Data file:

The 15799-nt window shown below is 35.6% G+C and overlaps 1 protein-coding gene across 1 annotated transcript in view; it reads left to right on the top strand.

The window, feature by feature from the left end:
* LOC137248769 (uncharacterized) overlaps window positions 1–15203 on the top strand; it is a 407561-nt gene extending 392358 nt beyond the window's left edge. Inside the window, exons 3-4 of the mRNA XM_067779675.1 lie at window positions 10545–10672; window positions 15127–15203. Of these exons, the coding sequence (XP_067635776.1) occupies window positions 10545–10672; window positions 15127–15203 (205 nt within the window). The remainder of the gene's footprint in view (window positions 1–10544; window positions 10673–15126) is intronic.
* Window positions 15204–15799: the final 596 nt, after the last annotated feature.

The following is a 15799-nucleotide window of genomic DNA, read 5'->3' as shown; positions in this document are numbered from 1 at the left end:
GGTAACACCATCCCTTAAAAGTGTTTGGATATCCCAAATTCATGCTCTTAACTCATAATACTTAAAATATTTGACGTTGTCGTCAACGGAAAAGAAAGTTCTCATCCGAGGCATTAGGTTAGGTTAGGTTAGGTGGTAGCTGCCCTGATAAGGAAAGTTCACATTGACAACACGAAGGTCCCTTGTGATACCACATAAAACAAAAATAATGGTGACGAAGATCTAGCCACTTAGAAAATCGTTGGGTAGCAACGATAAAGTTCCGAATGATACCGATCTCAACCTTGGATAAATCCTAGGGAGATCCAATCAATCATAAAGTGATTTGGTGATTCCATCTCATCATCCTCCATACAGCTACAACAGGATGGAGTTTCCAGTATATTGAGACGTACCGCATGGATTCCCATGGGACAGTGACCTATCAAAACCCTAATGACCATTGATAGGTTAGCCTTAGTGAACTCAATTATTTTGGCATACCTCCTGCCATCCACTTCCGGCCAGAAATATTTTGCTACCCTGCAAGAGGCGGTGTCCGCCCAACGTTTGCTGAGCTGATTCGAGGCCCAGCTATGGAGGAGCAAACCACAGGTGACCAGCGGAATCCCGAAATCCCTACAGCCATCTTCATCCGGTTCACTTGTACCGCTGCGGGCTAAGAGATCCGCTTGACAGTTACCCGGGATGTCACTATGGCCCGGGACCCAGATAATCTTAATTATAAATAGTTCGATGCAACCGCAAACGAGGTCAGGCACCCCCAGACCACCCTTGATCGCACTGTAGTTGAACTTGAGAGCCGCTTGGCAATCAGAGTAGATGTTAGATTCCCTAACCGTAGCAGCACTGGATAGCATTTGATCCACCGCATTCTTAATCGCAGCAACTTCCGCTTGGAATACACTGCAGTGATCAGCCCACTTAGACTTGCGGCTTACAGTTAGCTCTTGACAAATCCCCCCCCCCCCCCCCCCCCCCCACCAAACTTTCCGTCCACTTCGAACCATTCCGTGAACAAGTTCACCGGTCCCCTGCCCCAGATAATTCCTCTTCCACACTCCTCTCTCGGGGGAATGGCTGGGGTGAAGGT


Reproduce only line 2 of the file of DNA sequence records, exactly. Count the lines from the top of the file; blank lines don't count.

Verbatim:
The window, feature by feature from the left end: